After undergoing notable changes in recent months, both the AHL and ECHL are about to begin their 2018-19 minor league hockey seasons. From changes in teams, to affiliations and more, there will be new elements within both circuits this coming year. We highlight those developments in our look at what’s new in the AHL and ECHL.
The AHL’s number of teams now matches the NHL’s 31, thanks to the addition of the Colorado Eagles from the ECHL. The Eagles remain at the Budweiser Events Center in Loveland and are now the AHL affiliate of the Colorado Avalanche, after previously serving as the organization’s ECHL farm club.
The pairing gives the Avalanche and Eagles a strong regional partnership, but it also has implications for the San Antonio Rampage. A former affiliate of the Avalanche, the Rampage are now aligned with the St. Louis Blues—an NHL club that was left without a primary AHL affiliate during the 2017-18 season.
Another notable change in the league also has connections to the Eagles. The AHL has adjusted its conference alignment for 2018-19, with the Eagles joining the Western Conference’s Pacific Division. Two Texas-based teams—the Rampage and the Texas Stars—will move from the Pacific Division to the Central Division. Another move involves the Cleveland Monsters, who are joining the Eastern Conference and will play in the North. The Monsters previously played in the Western Conference’s Central Division.
There has been far more activity in the ECHL, where several changes have taken place. Just as it did last season, the league will field 27 teams in 2018-19, but the complexion of those clubs has changed.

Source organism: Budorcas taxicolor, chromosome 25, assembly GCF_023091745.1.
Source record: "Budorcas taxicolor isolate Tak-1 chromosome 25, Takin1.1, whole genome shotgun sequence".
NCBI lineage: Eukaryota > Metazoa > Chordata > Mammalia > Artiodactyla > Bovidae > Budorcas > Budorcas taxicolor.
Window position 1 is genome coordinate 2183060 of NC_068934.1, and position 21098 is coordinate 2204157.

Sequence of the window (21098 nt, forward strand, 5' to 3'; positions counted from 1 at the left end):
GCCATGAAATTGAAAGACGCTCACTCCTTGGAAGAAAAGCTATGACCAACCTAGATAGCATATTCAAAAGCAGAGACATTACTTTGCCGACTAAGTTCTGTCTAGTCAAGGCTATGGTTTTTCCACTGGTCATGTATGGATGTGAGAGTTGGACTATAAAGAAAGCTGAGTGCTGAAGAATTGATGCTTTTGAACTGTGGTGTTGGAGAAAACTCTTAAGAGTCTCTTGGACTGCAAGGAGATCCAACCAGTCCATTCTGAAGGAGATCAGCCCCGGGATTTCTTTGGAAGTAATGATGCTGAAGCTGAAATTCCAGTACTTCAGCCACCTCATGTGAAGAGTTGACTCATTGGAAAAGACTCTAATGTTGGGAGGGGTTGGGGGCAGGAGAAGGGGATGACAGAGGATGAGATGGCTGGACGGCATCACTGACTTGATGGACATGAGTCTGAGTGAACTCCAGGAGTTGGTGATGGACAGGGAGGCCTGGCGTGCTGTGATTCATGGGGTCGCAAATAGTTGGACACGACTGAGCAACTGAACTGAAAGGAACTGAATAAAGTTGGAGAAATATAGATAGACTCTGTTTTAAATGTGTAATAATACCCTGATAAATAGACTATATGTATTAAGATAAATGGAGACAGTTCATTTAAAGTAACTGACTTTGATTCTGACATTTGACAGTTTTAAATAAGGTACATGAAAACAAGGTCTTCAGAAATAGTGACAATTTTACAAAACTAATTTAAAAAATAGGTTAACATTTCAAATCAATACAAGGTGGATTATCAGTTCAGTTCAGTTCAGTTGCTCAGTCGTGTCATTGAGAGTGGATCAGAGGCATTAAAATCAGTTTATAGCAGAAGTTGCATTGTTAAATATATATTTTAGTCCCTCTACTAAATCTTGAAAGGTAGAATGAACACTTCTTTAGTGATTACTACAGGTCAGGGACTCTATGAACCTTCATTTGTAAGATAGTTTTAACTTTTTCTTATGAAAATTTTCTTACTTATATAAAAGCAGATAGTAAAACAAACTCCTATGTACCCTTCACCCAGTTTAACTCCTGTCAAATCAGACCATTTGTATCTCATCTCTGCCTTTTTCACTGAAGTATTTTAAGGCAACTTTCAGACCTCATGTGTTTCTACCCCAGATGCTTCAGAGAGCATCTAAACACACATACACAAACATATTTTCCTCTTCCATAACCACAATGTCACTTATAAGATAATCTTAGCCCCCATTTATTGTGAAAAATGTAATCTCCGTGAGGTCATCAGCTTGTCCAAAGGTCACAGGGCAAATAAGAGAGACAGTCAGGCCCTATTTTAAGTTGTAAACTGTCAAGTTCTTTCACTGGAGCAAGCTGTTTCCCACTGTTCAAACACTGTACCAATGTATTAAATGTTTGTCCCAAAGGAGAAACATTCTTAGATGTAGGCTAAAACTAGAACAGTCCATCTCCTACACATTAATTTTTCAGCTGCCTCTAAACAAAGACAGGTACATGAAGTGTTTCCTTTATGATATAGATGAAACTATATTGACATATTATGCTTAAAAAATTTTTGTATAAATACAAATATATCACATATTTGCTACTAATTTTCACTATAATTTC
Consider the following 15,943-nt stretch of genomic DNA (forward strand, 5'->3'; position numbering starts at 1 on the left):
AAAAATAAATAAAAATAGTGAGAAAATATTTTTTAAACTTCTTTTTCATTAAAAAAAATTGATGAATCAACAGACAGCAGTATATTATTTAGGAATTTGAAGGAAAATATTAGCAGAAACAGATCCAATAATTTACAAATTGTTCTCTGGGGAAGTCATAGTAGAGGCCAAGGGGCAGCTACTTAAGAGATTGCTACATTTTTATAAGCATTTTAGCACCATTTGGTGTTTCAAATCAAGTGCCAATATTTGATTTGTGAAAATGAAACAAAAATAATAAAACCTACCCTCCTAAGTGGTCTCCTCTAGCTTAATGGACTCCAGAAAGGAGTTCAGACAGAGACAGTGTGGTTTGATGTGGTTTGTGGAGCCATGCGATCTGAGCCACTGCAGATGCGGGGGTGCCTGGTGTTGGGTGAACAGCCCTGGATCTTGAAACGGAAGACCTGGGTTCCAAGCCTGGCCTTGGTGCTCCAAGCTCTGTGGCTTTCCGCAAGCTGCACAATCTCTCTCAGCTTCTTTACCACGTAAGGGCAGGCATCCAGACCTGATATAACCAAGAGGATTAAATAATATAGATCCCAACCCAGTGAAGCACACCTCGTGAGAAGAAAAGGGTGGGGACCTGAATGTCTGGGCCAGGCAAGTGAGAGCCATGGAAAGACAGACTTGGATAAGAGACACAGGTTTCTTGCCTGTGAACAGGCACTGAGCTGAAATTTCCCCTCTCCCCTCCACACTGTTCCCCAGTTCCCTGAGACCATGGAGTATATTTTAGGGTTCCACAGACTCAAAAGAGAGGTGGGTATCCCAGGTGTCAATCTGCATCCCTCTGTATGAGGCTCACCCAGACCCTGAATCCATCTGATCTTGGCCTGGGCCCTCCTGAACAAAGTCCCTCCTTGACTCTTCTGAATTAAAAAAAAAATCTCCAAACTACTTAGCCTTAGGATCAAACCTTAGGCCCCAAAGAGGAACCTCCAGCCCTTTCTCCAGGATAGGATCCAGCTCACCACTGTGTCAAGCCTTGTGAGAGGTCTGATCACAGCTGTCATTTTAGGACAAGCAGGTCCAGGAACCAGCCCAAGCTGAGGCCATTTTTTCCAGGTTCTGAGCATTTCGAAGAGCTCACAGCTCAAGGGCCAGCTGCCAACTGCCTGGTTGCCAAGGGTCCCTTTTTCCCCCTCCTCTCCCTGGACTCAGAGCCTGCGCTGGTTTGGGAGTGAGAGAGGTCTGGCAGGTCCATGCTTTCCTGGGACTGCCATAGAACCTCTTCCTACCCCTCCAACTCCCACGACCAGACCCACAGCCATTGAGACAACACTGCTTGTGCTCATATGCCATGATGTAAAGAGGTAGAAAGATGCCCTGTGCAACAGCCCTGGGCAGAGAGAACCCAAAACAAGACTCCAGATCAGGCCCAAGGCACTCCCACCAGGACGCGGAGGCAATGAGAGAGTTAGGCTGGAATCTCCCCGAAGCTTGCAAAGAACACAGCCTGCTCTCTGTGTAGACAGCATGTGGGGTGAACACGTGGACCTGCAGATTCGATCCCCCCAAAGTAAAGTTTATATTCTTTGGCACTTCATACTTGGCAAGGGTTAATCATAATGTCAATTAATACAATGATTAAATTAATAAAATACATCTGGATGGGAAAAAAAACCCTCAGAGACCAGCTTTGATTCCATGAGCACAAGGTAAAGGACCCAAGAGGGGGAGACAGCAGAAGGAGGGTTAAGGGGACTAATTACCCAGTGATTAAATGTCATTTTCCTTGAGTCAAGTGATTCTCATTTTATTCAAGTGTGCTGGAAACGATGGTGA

The Eagles departed for the AHL, while the Quad City Mallards ceased operations following the 2017-18 season. Elsewhere, the Maine Mariners will begin play at Portland’s Cross Insurance Arena, giving the venue its first minor league hockey team since the Portland Pirates (AHL) relocated to Springfield, MA in 2016. Another former AHL market that is set to welcome the ECHL is St. John’s, Newfoundland and Labrador, where the Newfoundland Growers are joining the league. St. John’s last club was the St. John’s IceCaps, who moved to Laval, Quebec prior to last season. Technically, Newfoundland is an expansion club, while the Mariners are the result of the ECHL’s June 2017 decision to approve the transfer of controlling interest in the defunct Alaska Aces membership to Comcast Spectacor.
Conference alignment has changed ahead of this season, with the Mariners and Growlers joining the Eastern Conference’s North Division. The Wheeling Nailers are shifting to the Western Conference’s Central Division from the North, while the Kansas City Mavericks have gone from the Central to the Mountain Division.
There were also several affiliation changes, as the ECHL experienced a far more active affiliation shuffle than what was seen in the AHL. A story early last month took a full look at the changes, and the only switch to have been announced since was the new affiliation between the Brampton Beast and the Ottawa Senators.
One final change to note for this season is that, for the first time in years, the ECHL is being led by a new commissioner. In May, the league announced that Ryan Crelin would succeed Brian McKenna in the commissioner post. McKenna announced in February that he would step down after the 2017-2018 season, his 16th as commissioner, while Crelin had served in a variety of roles since joining the league in 2005, most recently Chief Operating Officer.
The AHL season begins on October 5, with the ECHL campaign launching on October 12.
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